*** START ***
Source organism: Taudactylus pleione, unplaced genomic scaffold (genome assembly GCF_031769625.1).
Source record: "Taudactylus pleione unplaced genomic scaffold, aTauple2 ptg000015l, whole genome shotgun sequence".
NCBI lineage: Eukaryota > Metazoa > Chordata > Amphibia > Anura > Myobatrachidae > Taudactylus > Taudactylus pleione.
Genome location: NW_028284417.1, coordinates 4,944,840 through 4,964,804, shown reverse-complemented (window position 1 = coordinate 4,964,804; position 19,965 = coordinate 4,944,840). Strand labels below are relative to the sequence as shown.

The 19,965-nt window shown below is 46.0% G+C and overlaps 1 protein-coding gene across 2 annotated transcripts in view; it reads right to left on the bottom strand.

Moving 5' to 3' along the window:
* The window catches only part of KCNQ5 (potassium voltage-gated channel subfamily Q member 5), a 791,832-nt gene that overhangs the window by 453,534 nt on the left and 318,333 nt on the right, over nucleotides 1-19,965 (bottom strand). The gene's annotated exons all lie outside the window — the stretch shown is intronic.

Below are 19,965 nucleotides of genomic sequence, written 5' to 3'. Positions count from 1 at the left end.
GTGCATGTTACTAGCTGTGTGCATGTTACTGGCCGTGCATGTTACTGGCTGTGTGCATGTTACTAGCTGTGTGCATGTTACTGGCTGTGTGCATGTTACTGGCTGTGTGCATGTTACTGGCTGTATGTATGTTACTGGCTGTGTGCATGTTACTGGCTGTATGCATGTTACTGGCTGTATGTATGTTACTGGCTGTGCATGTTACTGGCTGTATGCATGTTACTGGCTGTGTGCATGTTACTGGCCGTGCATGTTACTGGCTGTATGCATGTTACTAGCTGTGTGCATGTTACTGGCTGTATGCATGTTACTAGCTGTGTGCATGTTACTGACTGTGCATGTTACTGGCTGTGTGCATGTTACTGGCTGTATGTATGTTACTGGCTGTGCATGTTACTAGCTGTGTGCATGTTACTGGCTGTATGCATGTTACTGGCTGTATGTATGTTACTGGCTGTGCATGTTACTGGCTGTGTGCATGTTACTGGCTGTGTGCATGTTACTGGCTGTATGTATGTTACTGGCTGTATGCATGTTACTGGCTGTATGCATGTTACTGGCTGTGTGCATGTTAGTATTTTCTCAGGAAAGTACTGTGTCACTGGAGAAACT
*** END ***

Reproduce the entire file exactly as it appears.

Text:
Source organism: Taudactylus pleione, unplaced genomic scaffold (genome assembly GCF_031769625.1).
Source record: "Taudactylus pleione unplaced genomic scaffold, aTauple2 ptg000015l, whole genome shotgun sequence".
NCBI lineage: Eukaryota > Metazoa > Chordata > Amphibia > Anura > Myobatrachidae > Taudactylus > Taudactylus pleione.
Genome location: NW_028284417.1, coordinates 4,944,840 through 4,964,804, shown reverse-complemented (window position 1 = coordinate 4,964,804; position 19,965 = coordinate 4,944,840). Strand labels below are relative to the sequence as shown.

The 19,965-nt window shown below is 46.0% G+C and overlaps 1 protein-coding gene across 2 annotated transcripts in view; it reads right to left on the bottom strand.

Moving 5' to 3' along the window:
* The window catches only part of KCNQ5 (potassium voltage-gated channel subfamily Q member 5), a 791,832-nt gene that overhangs the window by 453,534 nt on the left and 318,333 nt on the right, over nucleotides 1-19,965 (bottom strand). The gene's annotated exons all lie outside the window — the stretch shown is intronic.

Below are 19,965 nucleotides of genomic sequence, written 5' to 3'. Positions count from 1 at the left end.
GTGCATGTTACTAGCTGTGTGCATGTTACTGGCCGTGCATGTTACTGGCTGTGTGCATGTTACTAGCTGTGTGCATGTTACTGGCTGTGTGCATGTTACTGGCTGTGTGCATGTTACTGGCTGTATGTATGTTACTGGCTGTGTGCATGTTACTGGCTGTATGCATGTTACTGGCTGTATGTATGTTACTGGCTGTGCATGTTACTGGCTGTATGCATGTTACTGGCTGTGTGCATGTTACTGGCCGTGCATGTTACTGGCTGTATGCATGTTACTAGCTGTGTGCATGTTACTGGCTGTATGCATGTTACTAGCTGTGTGCATGTTACTGACTGTGCATGTTACTGGCTGTGTGCATGTTACTGGCTGTATGTATGTTACTGGCTGTGCATGTTACTAGCTGTGTGCATGTTACTGGCTGTATGCATGTTACTGGCTGTATGTATGTTACTGGCTGTGCATGTTACTGGCTGTGTGCATGTTACTGGCTGTGTGCATGTTACTGGCTGTATGTATGTTACTGGCTGTATGCATGTTACTGGCTGTATGCATGTTACTGGCTGTGTGCATGTTAGTATTTTCTCAGGAAAGTACTGTGTCACTGGAGAAACT